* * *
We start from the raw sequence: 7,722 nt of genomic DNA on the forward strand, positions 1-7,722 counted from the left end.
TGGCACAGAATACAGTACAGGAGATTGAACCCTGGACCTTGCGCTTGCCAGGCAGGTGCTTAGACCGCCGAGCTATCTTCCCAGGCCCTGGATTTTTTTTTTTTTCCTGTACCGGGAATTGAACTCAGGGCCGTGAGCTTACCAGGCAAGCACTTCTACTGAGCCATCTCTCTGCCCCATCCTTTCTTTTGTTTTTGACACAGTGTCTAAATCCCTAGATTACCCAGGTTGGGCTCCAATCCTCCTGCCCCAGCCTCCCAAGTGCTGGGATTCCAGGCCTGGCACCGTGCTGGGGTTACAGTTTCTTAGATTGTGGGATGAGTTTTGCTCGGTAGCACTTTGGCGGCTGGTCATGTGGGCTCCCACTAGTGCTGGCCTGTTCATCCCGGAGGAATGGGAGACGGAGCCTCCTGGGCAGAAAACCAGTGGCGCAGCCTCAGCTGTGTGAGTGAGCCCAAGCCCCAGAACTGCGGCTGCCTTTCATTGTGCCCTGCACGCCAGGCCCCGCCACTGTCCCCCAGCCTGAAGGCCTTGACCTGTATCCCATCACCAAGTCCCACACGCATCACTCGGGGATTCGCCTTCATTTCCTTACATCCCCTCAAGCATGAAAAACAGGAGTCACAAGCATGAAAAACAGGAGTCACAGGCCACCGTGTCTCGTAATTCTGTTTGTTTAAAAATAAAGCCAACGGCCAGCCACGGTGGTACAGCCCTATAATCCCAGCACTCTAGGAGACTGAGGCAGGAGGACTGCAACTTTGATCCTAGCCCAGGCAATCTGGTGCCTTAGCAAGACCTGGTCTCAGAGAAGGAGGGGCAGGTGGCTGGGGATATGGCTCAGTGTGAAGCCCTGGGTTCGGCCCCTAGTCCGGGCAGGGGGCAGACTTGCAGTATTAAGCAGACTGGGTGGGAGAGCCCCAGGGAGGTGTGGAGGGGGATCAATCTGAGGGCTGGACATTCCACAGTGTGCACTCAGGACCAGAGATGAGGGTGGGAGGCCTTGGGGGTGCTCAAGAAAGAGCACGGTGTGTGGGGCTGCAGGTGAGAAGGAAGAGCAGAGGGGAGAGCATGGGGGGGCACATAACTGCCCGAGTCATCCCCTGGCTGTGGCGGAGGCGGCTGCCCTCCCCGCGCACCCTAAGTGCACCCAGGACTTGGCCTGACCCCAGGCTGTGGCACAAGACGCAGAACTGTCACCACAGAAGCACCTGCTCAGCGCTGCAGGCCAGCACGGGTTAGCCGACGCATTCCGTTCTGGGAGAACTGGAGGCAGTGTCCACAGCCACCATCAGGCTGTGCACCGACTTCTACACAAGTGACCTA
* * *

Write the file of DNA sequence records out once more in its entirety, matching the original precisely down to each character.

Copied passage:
We start from the raw sequence: 7,722 nt of genomic DNA on the forward strand, positions 1-7,722 counted from the left end.
TGGCACAGAATACAGTACAGGAGATTGAACCCTGGACCTTGCGCTTGCCAGGCAGGTGCTTAGACCGCCGAGCTATCTTCCCAGGCCCTGGATTTTTTTTTTTTTCCTGTACCGGGAATTGAACTCAGGGCCGTGAGCTTACCAGGCAAGCACTTCTACTGAGCCATCTCTCTGCCCCATCCTTTCTTTTGTTTTTGACACAGTGTCTAAATCCCTAGATTACCCAGGTTGGGCTCCAATCCTCCTGCCCCAGCCTCCCAAGTGCTGGGATTCCAGGCCTGGCACCGTGCTGGGGTTACAGTTTCTTAGATTGTGGGATGAGTTTTGCTCGGTAGCACTTTGGCGGCTGGTCATGTGGGCTCCCACTAGTGCTGGCCTGTTCATCCCGGAGGAATGGGAGACGGAGCCTCCTGGGCAGAAAACCAGTGGCGCAGCCTCAGCTGTGTGAGTGAGCCCAAGCCCCAGAACTGCGGCTGCCTTTCATTGTGCCCTGCACGCCAGGCCCCGCCACTGTCCCCCAGCCTGAAGGCCTTGACCTGTATCCCATCACCAAGTCCCACACGCATCACTCGGGGATTCGCCTTCATTTCCTTACATCCCCTCAAGCATGAAAAACAGGAGTCACAAGCATGAAAAACAGGAGTCACAGGCCACCGTGTCTCGTAATTCTGTTTGTTTAAAAATAAAGCCAACGGCCAGCCACGGTGGTACAGCCCTATAATCCCAGCACTCTAGGAGACTGAGGCAGGAGGACTGCAACTTTGATCCTAGCCCAGGCAATCTGGTGCCTTAGCAAGACCTGGTCTCAGAGAAGGAGGGGCAGGTGGCTGGGGATATGGCTCAGTGTGAAGCCCTGGGTTCGGCCCCTAGTCCGGGCAGGGGGCAGACTTGCAGTATTAAGCAGACTGGGTGGGAGAGCCCCAGGGAGGTGTGGAGGGGGATCAATCTGAGGGCTGGACATTCCACAGTGTGCACTCAGGACCAGAGATGAGGGTGGGAGGCCTTGGGGGTGCTCAAGAAAGAGCACGGTGTGTGGGGCTGCAGGTGAGAAGGAAGAGCAGAGGGGAGAGCATGGGGGGGCACATAACTGCCCGAGTCATCCCCTGGCTGTGGCGGAGGCGGCTGCCCTCCCCGCGCACCCTAAGTGCACCCAGGACTTGGCCTGACCCCAGGCTGTGGCACAAGACGCAGAACTGTCACCACAGAAGCACCTGCTCAGCGCTGCAGGCCAGCACGGGTTAGCCGACGCATTCCGTTCTGGGAGAACTGGAGGCAGTGTCCACAGCCACCATCAGGCTGTGCACCGACTTCTACACAAGTGACCTA